Photographic and video graphic evidence is of enormous value in a personal injury case. The evidence can help a claims adjuster, or a jury understand how a particular accident occurred and the extent of any resulting injuries. But there are some important considerations accident victims should take into account when gathering or capturing pictures and videos. Let’s take a look.
Smart phones are now more capable than ever when it comes to taking pictures and videos. Use this technology to your benefit if you’re involved in a personal injury accident. If you’re not seriously injured in the accident, use your phone to take photos and videos of the accident scene. Further, make sure to take shots and videos from many different angles. If you are physically unable to take photos, ask a friend or family member to take them for you.
Once you’ve captured your pictures and videos, never edit or alter them. For example, don’t try to change anything using an online tool like Photoshop. If you do, you’ll lose credibility with an insurance company or a judge/jury.
Try to have your phone put a time stamp on your images. A date on an image helps show that it is credible evidence of your accident. If your phone cannot place a time stamp on a photo, print the photo out and write the date that it was taken on the back.
Specific Pictures to Take
Different accidents will require different photographic and video graphic evidence. For example, if you were injured in a car accident, you’ll want images that capture:
- The damage to any vehicles,
- The damage to any other property involved (for example, a street sign),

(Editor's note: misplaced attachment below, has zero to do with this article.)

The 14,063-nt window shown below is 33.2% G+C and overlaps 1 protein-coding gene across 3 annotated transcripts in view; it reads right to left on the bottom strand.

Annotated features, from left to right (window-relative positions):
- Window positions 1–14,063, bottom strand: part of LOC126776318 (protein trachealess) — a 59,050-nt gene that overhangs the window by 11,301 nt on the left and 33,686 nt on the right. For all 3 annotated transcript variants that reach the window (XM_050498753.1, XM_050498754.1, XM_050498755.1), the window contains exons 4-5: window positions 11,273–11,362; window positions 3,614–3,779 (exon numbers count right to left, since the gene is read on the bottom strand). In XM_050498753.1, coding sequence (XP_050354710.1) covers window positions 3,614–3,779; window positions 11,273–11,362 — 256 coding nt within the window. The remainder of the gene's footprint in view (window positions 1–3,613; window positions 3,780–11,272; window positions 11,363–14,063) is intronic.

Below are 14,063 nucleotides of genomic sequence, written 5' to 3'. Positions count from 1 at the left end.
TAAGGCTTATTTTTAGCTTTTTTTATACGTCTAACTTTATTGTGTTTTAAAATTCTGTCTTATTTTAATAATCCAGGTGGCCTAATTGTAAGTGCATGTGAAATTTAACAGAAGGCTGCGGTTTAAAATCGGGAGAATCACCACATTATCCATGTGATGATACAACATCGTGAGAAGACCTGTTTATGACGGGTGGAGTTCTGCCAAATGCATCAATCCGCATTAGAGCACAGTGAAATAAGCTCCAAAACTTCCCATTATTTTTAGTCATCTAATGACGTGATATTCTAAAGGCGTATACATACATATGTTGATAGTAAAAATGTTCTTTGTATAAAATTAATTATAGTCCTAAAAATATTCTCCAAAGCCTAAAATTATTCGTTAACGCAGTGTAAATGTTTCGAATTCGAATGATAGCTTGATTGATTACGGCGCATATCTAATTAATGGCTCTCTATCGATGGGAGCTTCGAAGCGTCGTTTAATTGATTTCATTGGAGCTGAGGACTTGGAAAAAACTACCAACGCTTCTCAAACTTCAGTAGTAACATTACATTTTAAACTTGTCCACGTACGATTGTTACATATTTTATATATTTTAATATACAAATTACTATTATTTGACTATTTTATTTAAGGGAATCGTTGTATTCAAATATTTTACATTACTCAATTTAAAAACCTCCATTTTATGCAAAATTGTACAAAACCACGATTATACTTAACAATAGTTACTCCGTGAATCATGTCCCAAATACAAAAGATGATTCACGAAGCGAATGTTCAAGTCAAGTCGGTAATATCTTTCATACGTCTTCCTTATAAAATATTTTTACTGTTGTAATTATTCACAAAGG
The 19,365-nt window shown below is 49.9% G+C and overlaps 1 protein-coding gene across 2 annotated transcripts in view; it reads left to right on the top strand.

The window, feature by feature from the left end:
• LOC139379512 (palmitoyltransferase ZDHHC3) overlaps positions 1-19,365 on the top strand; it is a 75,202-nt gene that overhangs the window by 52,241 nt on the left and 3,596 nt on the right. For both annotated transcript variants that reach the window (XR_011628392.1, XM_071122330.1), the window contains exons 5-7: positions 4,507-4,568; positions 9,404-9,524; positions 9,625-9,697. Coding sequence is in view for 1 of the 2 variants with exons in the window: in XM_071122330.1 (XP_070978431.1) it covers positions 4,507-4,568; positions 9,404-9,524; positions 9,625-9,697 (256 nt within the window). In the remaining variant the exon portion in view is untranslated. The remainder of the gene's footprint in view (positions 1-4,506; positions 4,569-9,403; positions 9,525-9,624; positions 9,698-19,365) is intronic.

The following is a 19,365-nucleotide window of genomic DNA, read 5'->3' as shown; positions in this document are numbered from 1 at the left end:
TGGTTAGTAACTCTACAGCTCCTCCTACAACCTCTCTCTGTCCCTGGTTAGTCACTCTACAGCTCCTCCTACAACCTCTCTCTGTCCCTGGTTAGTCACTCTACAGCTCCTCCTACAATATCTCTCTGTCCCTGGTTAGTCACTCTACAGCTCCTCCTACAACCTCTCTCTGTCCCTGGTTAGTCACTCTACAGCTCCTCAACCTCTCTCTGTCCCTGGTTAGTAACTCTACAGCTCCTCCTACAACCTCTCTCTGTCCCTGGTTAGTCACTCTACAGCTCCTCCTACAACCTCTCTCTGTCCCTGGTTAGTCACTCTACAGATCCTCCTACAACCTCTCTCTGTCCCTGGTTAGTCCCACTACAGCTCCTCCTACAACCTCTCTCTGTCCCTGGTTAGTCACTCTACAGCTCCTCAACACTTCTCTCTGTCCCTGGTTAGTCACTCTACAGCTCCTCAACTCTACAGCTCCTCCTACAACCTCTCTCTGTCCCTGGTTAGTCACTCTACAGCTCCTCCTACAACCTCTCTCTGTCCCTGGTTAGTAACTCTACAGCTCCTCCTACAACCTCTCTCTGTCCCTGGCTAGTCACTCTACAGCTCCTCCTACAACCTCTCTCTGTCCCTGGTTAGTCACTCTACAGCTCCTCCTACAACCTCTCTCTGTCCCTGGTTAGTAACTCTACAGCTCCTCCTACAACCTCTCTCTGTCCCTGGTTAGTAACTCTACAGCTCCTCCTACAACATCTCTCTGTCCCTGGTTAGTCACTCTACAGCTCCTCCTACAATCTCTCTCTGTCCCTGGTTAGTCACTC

- The area of the accident, including any relevant signs and traffic signals,
- The position the vehicles were in immediately after the accident took place, and
- The weather conditions that existed at the time the accident happened.
If, however, you were involved in a slip and fall accident, you’ll want images that capture:
- The area where you fell,
- Any object or condition that may have caused your fall (for example, a wet floor, an icy sidewalk, broken stairs, or loose carpeting),
- The clothing you were wearing at the time of your accident (including your shoes),
- Any property that was damaged (for example, eyeglasses, watches, or handbags), and
- In most cases, the weather conditions that existed at the time of the slip and fall.
The key in deciding on what photos to take is to think about a reasonable person. Ask yourself what a reasonable person would need to see to help:
- understand how your accident occurred, and
- believe the extent of your injuries.
When in doubt, error on the side of taking too many photographs and videos. It’s often easier to delete photos then try and re-create an accident scene to take more photos.
Pictures of Your Injuries
Don’t forget to take pictures of any injuries you may have suffered in your accident. Try and take them before and after you receive medical care. If your injuries require certain medical procedures (for example, a surgery), take photos before and after the procedure.
You’ll also want to document your healing. So, try and take photos and videos for every day for about a week after the date of your injury. If healing requires more time, then keep taking photos after the first week.
Photos of your injuries will help show an insurance adjuster or a jury the true extent of your injuries. Images can also help parties understand the pain and difficulty in recovering from an accident. Both of these only result in greater value for your case.
Contact Otorowski Morrow & Golden, PLLC
If you or a loved was injured in an accident, please know that Otorowski Morrow & Golden, PLLC is here to help. Our attorneys provide free consultations to all our potential clients. Further, the attorneys at our law firm have over 120 years of combined experience representing injured parties. Do yourself a favor and contact them now for the quality legal assistance you deserve.